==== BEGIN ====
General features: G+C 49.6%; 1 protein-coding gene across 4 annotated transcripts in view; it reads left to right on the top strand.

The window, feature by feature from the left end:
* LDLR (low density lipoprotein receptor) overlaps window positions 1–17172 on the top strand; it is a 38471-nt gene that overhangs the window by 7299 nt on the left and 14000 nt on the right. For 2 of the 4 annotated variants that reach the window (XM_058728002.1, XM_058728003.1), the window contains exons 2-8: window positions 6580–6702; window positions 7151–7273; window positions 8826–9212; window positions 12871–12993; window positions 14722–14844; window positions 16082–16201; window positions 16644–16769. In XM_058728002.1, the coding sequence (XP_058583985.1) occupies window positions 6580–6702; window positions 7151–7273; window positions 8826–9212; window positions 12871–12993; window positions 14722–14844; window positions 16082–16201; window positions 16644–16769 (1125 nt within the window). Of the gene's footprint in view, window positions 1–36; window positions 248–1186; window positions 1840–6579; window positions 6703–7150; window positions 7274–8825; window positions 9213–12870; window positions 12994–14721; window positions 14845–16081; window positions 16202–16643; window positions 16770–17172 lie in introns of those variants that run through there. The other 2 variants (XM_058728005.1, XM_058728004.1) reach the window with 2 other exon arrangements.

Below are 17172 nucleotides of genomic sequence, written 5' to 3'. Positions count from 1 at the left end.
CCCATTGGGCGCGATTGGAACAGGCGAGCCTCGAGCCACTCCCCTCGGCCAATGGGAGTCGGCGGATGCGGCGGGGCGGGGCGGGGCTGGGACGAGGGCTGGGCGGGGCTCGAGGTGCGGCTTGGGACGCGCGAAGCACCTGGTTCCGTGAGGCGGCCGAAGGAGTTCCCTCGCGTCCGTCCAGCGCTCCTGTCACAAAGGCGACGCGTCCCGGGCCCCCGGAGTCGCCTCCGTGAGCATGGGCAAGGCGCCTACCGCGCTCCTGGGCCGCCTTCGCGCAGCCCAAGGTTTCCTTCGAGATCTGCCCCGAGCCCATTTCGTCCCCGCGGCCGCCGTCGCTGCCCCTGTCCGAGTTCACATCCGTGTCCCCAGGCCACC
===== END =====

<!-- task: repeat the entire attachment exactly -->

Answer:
General features: G+C 49.6%; 1 protein-coding gene across 4 annotated transcripts in view; it reads left to right on the top strand.

The window, feature by feature from the left end:
* LDLR (low density lipoprotein receptor) overlaps window positions 1–17172 on the top strand; it is a 38471-nt gene that overhangs the window by 7299 nt on the left and 14000 nt on the right. For 2 of the 4 annotated variants that reach the window (XM_058728002.1, XM_058728003.1), the window contains exons 2-8: window positions 6580–6702; window positions 7151–7273; window positions 8826–9212; window positions 12871–12993; window positions 14722–14844; window positions 16082–16201; window positions 16644–16769. In XM_058728002.1, the coding sequence (XP_058583985.1) occupies window positions 6580–6702; window positions 7151–7273; window positions 8826–9212; window positions 12871–12993; window positions 14722–14844; window positions 16082–16201; window positions 16644–16769 (1125 nt within the window). Of the gene's footprint in view, window positions 1–36; window positions 248–1186; window positions 1840–6579; window positions 6703–7150; window positions 7274–8825; window positions 9213–12870; window positions 12994–14721; window positions 14845–16081; window positions 16202–16643; window positions 16770–17172 lie in introns of those variants that run through there. The other 2 variants (XM_058728005.1, XM_058728004.1) reach the window with 2 other exon arrangements.

Below are 17172 nucleotides of genomic sequence, written 5' to 3'. Positions count from 1 at the left end.
CCCATTGGGCGCGATTGGAACAGGCGAGCCTCGAGCCACTCCCCTCGGCCAATGGGAGTCGGCGGATGCGGCGGGGCGGGGCGGGGCTGGGACGAGGGCTGGGCGGGGCTCGAGGTGCGGCTTGGGACGCGCGAAGCACCTGGTTCCGTGAGGCGGCCGAAGGAGTTCCCTCGCGTCCGTCCAGCGCTCCTGTCACAAAGGCGACGCGTCCCGGGCCCCCGGAGTCGCCTCCGTGAGCATGGGCAAGGCGCCTACCGCGCTCCTGGGCCGCCTTCGCGCAGCCCAAGGTTTCCTTCGAGATCTGCCCCGAGCCCATTTCGTCCCCGCGGCCGCCGTCGCTGCCCCTGTCCGAGTTCACATCCGTGTCCCCAGGCCACC